The first time that my soldiers fought with the southern nomes, which came together southward as far as Elephantine and northward as far as /////////, [they smote them (?)] as far as the southern boundary. ///////// the west side. When I came to the city, I overthrew [the foe (?)] //////// I drove him as far as the fortress of the port of the South. He gave to me land, while I did not restore his town /////////// I reached the east side, sailing up-stream; [there came (?)] another, like a jackal ////////// with another army from his confederacy. I went out against him with one ///. There was no fear ///////// He hastened to battle like the [light (?)]; the Lycopolite nome /// like a bull going forth //////// forever. I ceased not to fight [to the end making use of the south wind (?)] as well as the north wind, of the east wind as well as [of the west wind]. //////// He fell in the water, his ships ran aground, his army were like bulls, ///////// [when attacked by wild beasts, and running (?)] with tails to the front. [/// ///] /// /// /// fire was put //////// [/// /// /// ///] I drove out rebellion by ///, by the plan of Upwawet, /////// of a mighty bull. When a man did well, [I placed] him at the head of my soldiers //////// for his lord. ............ /////// Heracleopolis. The land was under the fear of my soldiers; no highland was free from fear. If he made //////// fire in the southern nomes. He did it as an affair of his land, to equip ///////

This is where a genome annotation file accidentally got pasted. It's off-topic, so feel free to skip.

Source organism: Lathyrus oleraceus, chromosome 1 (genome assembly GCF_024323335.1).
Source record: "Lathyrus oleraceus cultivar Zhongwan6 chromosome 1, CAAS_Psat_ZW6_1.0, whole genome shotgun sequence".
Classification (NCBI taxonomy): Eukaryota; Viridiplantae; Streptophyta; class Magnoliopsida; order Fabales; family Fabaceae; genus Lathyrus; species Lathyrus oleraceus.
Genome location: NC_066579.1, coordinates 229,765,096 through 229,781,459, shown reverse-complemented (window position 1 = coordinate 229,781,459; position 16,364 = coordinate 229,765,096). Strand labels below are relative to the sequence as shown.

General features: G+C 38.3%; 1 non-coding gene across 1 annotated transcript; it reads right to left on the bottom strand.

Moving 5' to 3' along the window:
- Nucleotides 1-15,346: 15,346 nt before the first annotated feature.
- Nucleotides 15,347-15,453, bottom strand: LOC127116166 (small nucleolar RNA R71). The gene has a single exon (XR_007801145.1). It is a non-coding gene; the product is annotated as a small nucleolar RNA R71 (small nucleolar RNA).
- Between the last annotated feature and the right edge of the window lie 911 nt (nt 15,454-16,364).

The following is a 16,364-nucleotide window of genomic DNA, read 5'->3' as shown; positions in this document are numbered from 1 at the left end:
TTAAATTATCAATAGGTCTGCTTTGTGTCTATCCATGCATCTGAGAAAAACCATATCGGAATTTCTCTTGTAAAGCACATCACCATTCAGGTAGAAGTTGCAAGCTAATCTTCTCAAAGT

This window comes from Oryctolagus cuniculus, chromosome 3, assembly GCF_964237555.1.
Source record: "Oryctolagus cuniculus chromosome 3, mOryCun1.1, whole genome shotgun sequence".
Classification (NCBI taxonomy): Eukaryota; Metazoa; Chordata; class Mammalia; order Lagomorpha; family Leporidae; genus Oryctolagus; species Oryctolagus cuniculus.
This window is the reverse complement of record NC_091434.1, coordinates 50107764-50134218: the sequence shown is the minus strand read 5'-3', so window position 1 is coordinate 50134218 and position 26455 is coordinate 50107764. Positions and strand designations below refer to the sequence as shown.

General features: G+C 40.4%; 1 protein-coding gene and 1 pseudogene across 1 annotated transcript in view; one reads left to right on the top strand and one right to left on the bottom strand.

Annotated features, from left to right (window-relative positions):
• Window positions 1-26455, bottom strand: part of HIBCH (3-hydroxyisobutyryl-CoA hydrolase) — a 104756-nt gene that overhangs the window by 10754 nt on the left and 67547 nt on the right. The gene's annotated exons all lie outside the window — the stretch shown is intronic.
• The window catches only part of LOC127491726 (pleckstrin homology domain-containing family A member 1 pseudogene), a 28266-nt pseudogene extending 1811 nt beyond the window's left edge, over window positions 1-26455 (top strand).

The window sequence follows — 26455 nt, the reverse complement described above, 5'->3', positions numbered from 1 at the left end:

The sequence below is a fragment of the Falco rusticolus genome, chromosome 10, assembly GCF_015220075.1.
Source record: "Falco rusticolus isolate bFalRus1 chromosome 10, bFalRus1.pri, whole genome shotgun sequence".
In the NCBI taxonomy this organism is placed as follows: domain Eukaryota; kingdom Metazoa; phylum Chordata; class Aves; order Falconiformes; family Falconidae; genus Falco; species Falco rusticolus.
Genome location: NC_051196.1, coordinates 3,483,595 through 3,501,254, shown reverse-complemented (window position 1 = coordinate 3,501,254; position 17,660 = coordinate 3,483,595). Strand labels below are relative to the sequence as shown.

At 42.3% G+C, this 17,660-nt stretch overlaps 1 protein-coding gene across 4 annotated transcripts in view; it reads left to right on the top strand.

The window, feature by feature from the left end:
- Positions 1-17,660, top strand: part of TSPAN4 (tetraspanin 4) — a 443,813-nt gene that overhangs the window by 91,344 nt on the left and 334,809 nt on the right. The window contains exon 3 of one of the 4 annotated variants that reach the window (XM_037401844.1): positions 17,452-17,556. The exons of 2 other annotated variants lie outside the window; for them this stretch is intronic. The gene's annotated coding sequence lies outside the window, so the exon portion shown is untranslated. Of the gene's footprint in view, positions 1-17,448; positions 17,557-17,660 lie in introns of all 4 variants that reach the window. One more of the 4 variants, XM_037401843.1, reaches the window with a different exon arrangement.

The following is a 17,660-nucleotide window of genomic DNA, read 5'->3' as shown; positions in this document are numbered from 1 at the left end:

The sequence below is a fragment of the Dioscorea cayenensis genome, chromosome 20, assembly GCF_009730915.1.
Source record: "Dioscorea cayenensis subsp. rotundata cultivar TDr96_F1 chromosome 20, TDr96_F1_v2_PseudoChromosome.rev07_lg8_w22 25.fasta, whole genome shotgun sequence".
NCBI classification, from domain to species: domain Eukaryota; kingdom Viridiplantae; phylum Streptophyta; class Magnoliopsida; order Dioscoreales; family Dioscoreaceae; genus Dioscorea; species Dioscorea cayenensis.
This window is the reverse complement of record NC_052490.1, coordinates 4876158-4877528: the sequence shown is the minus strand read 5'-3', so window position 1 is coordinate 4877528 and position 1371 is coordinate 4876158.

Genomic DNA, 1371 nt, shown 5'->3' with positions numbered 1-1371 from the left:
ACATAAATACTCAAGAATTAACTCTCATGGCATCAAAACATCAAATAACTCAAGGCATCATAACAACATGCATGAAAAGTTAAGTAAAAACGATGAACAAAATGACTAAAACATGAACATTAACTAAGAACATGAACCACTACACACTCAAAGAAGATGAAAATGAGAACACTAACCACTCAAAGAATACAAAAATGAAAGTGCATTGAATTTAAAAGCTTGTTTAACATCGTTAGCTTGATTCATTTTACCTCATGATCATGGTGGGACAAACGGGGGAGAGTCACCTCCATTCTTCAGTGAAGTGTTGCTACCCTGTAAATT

The temples were made to flourish, offerings were made to the gods; the wicked saw it, //////// he put not eternity before him, he looked not to the future, he saw evil ///////// .......
Source: J. H. Breasted, Ancient Records of Egypt, Part One, § 393ff.
The domain of the Heracleopolitan kings at this time extended almost as far as Abydos.
-port of the South: in the nome of Abydos. The Thebans referred to it as door to the North.
-When a man did well, [I placed] him at the head of my soldiers: an attitude not to be taken for granted. The influence birth had (and still has) on being awarded leading positions in hierarchies often overshadowed the more rational meritocratic principle of advancing the best and brightest. Still, there are quite a number of examples of ability recognized by the authorities, e.g the biography of Weni.
-no highland was free from fear: the main security concerns of Tefibi were the incursions of the agressive Theban princes, but throughout history the dwellers along the river had to be on their guard against anybody (generally nomadic tribes) attacking from the higher lying regions on either side of the Nile valley.


James H. Breasted, Ancient Records of Egypt, Part One, 1905
James H. Breasted, History of Egypt from the Earliest Time to the Persian Conquest, 1909
Aylward M. Blackman, Luxor & Its Temples , 1923
Alan Gardiner, Egypt of the Pharaohs: An Introduction, 1966
Nicholas Grimal, A History of Ancient Egypt, 1992
Michael Rice, Who's Who in Ancient Egypt, 1999
I.E.S. Edwards, C.J. Gadd, and N.G.L. Hammond eds. Cambridge Ancient History, Cambridge University Press, 2000